UNFPA offers the family planning that allows women to choose if and when have children. In the world there is a vast unmet demand for family planning, that can mitigate the worst of humanitarian and environmental crises.
UN Official Urges More Investment, Efforts on Issues of Population Amid Financial Crisis
March 30, 2009,
Xinhua General News Service
A senior UN official urged countries to increase social investment and redouble efforts for an international population agenda. The financial crisis threatens to push 200 million people back into poverty. The financial crisis is threatening to wipe out progress in improving health and reducing poverty.
Countries must put people first and the long- term well-being of the majority over the short-term interests of a few.
Increase social investment and redouble efforts for the ICPD agenda by investing in women, youth and migrants.
Established in 1946, UNFPA (United Nations Population Fund) is an international agency that promotes the right of every woman, man and child to enjoy a life of health and equal opportunity.
Opposition to abortion is a cornerstone of the Bush administration. The President blocks funds for UNFPA, the international agency that has prevented more abortions than any other policy.
Congress votes to contribute U.S. funds to the United Nations Population Fund (UNFPA), the but when these bills reach President Bush's desk, they die, because China is one of the more than 100 countries in which UNFPA operates.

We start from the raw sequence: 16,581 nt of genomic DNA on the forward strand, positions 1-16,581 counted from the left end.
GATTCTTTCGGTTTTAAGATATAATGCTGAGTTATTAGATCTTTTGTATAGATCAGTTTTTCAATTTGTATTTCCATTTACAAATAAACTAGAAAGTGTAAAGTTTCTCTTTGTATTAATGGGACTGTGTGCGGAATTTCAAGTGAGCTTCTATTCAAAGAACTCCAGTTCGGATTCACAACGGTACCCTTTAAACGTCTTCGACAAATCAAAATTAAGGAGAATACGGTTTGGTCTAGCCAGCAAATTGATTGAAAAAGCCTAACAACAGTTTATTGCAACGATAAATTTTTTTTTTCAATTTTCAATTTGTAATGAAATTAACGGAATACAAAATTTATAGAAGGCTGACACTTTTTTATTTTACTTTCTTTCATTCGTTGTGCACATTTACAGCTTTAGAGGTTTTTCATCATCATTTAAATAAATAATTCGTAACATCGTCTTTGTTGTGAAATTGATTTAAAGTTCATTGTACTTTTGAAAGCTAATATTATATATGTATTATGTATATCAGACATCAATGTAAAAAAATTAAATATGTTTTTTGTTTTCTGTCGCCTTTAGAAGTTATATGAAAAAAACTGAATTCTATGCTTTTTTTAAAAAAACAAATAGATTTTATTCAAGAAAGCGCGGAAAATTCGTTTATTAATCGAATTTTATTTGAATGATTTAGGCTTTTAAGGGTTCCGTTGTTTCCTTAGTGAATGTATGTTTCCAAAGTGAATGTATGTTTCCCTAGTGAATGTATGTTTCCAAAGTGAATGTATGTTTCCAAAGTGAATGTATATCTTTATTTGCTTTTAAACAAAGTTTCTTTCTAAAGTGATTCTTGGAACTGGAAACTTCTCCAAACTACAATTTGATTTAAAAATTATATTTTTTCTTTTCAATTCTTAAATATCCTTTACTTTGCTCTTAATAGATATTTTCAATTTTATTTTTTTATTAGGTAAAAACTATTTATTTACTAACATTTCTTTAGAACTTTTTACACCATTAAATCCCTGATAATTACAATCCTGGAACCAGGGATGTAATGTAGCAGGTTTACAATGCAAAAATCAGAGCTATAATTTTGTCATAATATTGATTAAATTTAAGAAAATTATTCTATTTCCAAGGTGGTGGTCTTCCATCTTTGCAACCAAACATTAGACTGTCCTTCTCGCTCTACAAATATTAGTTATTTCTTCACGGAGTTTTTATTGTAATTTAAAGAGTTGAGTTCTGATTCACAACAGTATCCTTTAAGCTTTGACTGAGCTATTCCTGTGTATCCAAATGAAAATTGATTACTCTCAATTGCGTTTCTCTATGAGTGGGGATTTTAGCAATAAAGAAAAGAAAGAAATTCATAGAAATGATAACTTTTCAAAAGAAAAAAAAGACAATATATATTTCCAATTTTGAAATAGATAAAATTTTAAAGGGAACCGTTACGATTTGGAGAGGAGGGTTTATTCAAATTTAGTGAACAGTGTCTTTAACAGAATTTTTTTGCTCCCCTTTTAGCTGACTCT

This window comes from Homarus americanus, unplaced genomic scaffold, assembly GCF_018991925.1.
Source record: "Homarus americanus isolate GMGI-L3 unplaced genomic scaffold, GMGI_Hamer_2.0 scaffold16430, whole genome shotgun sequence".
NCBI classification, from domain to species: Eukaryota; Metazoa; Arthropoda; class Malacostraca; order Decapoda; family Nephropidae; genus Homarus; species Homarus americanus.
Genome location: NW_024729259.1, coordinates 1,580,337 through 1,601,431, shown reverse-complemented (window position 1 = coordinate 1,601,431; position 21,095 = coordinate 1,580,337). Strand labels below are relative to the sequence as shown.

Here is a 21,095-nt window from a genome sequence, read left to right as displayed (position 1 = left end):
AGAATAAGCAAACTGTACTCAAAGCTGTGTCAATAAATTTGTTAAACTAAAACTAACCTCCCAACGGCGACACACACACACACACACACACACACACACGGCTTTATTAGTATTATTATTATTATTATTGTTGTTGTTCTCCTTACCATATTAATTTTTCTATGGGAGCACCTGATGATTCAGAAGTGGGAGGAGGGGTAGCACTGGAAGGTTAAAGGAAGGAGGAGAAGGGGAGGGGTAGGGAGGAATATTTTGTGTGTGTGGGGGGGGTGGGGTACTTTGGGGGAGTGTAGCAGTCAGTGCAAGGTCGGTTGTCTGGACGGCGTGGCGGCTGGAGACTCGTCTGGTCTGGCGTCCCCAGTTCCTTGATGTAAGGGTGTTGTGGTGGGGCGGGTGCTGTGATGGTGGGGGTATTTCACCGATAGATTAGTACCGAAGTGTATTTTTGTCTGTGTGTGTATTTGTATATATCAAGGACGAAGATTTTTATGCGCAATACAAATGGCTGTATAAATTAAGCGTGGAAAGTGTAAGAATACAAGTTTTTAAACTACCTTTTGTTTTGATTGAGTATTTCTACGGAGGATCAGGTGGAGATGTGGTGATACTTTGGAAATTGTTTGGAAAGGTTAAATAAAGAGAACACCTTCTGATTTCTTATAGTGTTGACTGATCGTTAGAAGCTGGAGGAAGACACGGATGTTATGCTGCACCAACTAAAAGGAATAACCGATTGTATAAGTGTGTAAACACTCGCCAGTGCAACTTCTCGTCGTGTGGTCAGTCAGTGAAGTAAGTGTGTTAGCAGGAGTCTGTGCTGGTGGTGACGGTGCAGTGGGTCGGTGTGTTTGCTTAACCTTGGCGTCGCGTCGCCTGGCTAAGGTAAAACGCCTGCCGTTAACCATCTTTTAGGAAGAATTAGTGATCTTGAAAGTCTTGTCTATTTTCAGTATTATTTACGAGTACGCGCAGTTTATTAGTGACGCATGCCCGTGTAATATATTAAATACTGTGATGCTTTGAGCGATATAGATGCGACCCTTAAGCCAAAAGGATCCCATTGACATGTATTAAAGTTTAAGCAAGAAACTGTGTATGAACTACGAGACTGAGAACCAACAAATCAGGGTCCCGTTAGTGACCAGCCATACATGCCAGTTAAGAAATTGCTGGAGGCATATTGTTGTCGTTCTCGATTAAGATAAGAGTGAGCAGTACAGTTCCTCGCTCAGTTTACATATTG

President Bush is convinced, as were conservative Presidents before him, that China's national family planning program is driven by forced abortion and coercive sterilization. The Chinese government has denied this allegation for more than 20 years. China, the world's most populous country, employs draconian measures to put the brakes on further population growth. These have included reducing food rations, reducing living space and denying school choice to parents who have children beyond a couple's first child.
It has not been resolved, however, whether the Chinese government is perpetrating coercion. Beyond the moral repugnance of government dictating bedroom decisions, it is a strategy that is unnecessary and likely unworkable. Studies indicate that when couples have access to family planning information, education and supplies, they choose to limit their family size.
To correct the administration's policy, a bill in the House of Representatives calling for a $34 million fiscal year 2008 appropriation to UNFPA, would ensure detailed presidential accountability for refusing to release these congressionally appropriated funds.
In the 32 Chinese counties that receive UNFPA assistance, not only have maternal deaths declined, but abortions have decreased from 24 per 1,000 women to 10 per 1,000 women.
The Helms Amendment, which passed in 1973 - more than 40 years ago, prevents U.S. foreign assistance funds from being used to pay for abortion as "a method of family planning" or "to motivate or coerce any person to practice abortions." in 1994 Congress passed legislation to clarify that women in countries receiving aid could be counseled on all pregnancy options, including abortion. However, the Helms Amendment still inhibits funding to family planning agencies.